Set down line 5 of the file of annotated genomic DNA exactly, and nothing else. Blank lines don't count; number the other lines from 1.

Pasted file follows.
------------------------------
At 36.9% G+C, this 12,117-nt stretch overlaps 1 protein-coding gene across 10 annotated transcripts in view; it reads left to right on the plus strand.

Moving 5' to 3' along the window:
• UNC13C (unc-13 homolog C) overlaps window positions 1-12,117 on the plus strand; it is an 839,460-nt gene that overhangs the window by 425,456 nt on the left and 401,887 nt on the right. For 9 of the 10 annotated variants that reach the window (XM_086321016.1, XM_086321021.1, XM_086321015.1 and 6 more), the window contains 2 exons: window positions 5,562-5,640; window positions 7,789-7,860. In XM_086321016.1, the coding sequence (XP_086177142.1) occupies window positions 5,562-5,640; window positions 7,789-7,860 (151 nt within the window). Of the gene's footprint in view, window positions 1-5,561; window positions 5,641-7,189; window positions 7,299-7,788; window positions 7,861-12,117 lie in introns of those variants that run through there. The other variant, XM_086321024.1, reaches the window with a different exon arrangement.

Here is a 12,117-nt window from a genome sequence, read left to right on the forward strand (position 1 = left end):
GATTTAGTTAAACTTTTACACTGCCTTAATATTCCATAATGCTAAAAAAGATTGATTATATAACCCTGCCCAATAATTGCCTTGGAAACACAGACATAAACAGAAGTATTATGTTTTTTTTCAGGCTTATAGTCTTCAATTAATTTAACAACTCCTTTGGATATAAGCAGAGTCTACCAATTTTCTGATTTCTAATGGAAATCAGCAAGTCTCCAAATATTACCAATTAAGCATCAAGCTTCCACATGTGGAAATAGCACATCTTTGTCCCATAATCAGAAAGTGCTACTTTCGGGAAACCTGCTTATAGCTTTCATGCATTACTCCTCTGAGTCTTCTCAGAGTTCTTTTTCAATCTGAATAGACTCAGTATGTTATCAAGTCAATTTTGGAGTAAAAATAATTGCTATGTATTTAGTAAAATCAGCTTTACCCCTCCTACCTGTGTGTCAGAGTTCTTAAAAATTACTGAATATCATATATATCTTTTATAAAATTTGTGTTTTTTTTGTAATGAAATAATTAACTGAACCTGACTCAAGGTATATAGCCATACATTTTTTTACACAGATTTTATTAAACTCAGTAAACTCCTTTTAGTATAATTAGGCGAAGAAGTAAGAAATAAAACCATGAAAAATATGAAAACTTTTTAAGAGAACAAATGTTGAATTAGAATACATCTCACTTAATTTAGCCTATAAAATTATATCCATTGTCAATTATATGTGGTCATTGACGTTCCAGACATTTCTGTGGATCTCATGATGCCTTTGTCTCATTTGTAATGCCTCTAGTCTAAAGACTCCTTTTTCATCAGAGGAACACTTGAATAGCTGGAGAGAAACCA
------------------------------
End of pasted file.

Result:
GATTTAGTTAAACTTTTACACTGCCTTAATATTCCATAATGCTAAAAAAGATTGATTATATAACCCTGCCCAATAATTGCCTTGGAAACACAGACATAAACAGAAGTATTATGTTTTTTTTCAGGCTTATAGTCTTCAATTAATTTAACAACTCCTTTGGATATAAGCAGAGTCTACCAATTTTCTGATTTCTAATGGAAATCAGCAAGTCTCCAAATATTACCAATTAAGCATCAAGCTTCCACATGTGGAAATAGCACATCTTTGTCCCATAATCAGAAAGTGCTACTTTCGGGAAACCTGCTTATAGCTTTCATGCATTACTCCTCTGAGTCTTCTCAGAGTTCTTTTTCAATCTGAATAGACTCAGTATGTTATCAAGTCAATTTTGGAGTAAAAATAATTGCTATGTATTTAGTAAAATCAGCTTTACCCCTCCTACCTGTGTGTCAGAGTTCTTAAAAATTACTGAATATCATATATATCTTTTATAAAATTTGTGTTTTTTTTGTAATGAAATAATTAACTGAACCTGACTCAAGGTATATAGCCATACATTTTTTTACACAGATTTTATTAAACTCAGTAAACTCCTTTTAGTATAATTAGGCGAAGAAGTAAGAAATAAAACCATGAAAAATATGAAAACTTTTTAAGAGAACAAATGTTGAATTAGAATACATCTCACTTAATTTAGCCTATAAAATTATATCCATTGTCAATTATATGTGGTCATTGACGTTCCAGACATTTCTGTGGATCTCATGATGCCTTTGTCTCATTTGTAATGCCTCTAGTCTAAAGACTCCTTTTTCATCAGAGGAACACTTGAATAGCTGGAGAGAAACCA